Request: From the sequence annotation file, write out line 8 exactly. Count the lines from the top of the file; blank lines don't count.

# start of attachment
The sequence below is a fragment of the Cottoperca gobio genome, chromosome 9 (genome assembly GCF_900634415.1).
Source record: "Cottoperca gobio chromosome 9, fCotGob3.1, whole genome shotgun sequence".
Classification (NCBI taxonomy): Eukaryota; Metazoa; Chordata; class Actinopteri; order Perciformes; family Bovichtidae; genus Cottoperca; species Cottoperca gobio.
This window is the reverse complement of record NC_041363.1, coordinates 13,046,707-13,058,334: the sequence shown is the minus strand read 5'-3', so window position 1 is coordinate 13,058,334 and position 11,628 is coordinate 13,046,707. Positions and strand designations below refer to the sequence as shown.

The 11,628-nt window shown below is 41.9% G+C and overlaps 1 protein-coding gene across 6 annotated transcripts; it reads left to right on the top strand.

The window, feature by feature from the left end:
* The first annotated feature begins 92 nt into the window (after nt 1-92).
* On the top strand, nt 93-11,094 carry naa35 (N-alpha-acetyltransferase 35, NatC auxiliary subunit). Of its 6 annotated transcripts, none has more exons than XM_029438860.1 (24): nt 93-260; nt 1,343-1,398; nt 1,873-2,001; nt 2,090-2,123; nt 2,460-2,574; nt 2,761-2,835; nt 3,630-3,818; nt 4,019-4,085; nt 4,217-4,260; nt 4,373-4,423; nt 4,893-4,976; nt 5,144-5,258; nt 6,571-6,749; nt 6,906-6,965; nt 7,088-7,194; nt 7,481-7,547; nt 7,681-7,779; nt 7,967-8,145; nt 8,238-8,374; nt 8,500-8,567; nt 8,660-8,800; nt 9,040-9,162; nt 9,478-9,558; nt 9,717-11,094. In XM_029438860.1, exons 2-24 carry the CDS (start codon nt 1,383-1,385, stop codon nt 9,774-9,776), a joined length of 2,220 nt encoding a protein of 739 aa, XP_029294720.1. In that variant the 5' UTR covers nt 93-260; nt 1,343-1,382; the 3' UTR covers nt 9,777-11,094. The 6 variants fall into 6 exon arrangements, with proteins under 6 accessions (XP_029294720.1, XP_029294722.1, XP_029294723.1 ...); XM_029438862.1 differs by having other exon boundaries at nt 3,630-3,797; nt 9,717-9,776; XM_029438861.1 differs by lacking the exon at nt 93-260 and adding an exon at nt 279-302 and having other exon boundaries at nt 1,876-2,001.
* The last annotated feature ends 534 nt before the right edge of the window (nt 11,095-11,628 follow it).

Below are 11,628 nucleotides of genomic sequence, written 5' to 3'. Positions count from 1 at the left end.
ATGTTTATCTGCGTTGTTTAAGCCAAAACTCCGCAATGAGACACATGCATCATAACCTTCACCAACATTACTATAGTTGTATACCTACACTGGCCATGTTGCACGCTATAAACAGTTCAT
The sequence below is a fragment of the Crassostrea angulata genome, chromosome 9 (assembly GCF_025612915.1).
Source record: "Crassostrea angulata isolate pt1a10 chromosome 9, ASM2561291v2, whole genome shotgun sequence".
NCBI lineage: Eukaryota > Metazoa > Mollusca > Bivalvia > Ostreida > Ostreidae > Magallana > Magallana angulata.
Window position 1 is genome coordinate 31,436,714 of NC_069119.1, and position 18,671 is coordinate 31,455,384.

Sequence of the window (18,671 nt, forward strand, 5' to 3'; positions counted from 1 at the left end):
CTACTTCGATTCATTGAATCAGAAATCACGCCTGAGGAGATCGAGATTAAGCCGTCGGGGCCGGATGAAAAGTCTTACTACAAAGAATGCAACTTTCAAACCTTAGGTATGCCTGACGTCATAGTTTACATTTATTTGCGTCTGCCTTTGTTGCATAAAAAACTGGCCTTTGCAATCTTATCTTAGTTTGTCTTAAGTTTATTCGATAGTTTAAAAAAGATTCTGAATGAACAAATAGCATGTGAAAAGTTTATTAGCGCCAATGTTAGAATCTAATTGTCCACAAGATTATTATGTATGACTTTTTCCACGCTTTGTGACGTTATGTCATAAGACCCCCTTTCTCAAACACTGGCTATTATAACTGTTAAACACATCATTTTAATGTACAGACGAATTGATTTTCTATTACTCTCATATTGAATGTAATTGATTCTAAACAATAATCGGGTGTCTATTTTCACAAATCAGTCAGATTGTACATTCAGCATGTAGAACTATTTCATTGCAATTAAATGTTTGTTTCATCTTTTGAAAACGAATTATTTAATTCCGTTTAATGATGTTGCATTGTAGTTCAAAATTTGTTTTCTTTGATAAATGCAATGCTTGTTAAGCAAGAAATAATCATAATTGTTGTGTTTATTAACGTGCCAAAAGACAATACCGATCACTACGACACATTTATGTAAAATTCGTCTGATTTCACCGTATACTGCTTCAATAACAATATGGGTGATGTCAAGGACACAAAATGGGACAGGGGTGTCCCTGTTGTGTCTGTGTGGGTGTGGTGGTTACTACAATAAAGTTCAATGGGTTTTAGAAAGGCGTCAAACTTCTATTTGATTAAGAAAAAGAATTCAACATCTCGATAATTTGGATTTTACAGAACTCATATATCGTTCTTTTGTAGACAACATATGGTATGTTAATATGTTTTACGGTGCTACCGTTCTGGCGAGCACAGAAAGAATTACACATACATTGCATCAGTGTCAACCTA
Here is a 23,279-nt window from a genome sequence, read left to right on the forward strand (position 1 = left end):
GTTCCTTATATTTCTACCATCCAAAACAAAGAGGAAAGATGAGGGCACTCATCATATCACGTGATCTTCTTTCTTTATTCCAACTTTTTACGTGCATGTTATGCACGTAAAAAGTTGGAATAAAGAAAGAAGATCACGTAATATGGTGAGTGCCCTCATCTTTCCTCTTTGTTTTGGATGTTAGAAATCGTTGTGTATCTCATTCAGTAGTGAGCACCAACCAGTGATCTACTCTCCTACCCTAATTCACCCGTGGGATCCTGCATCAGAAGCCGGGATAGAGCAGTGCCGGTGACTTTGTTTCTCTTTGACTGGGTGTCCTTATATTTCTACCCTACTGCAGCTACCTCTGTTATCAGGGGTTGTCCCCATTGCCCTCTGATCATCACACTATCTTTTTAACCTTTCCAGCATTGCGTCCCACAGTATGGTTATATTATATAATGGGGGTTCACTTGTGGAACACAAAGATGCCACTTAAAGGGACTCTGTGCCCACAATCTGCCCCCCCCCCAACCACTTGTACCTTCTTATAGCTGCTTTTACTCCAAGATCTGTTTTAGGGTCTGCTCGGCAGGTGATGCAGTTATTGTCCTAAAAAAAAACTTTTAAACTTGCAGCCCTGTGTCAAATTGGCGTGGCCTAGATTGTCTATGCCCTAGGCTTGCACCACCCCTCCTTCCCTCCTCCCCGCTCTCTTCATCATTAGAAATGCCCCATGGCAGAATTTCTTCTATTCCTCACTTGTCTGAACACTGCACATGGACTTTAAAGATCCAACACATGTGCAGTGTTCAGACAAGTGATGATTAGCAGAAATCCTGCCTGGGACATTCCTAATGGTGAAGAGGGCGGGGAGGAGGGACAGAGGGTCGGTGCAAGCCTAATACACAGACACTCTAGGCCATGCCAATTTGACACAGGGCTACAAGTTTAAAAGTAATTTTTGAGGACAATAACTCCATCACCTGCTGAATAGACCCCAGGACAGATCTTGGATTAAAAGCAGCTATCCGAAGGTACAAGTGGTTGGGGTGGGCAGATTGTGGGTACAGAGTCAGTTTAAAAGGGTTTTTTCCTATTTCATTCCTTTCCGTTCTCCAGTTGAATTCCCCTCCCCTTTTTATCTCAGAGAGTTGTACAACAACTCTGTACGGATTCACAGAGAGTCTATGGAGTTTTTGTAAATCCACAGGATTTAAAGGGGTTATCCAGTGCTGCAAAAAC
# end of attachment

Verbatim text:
* On the top strand, nt 93-11,094 carry naa35 (N-alpha-acetyltransferase 35, NatC auxiliary subunit). Of its 6 annotated transcripts, none has more exons than XM_029438860.1 (24): nt 93-260; nt 1,343-1,398; nt 1,873-2,001; nt 2,090-2,123; nt 2,460-2,574; nt 2,761-2,835; nt 3,630-3,818; nt 4,019-4,085; nt 4,217-4,260; nt 4,373-4,423; nt 4,893-4,976; nt 5,144-5,258; nt 6,571-6,749; nt 6,906-6,965; nt 7,088-7,194; nt 7,481-7,547; nt 7,681-7,779; nt 7,967-8,145; nt 8,238-8,374; nt 8,500-8,567; nt 8,660-8,800; nt 9,040-9,162; nt 9,478-9,558; nt 9,717-11,094. In XM_029438860.1, exons 2-24 carry the CDS (start codon nt 1,383-1,385, stop codon nt 9,774-9,776), a joined length of 2,220 nt encoding a protein of 739 aa, XP_029294720.1. In that variant the 5' UTR covers nt 93-260; nt 1,343-1,382; the 3' UTR covers nt 9,777-11,094. The 6 variants fall into 6 exon arrangements, with proteins under 6 accessions (XP_029294720.1, XP_029294722.1, XP_029294723.1 ...); XM_029438862.1 differs by having other exon boundaries at nt 3,630-3,797; nt 9,717-9,776; XM_029438861.1 differs by lacking the exon at nt 93-260 and adding an exon at nt 279-302 and having other exon boundaries at nt 1,876-2,001.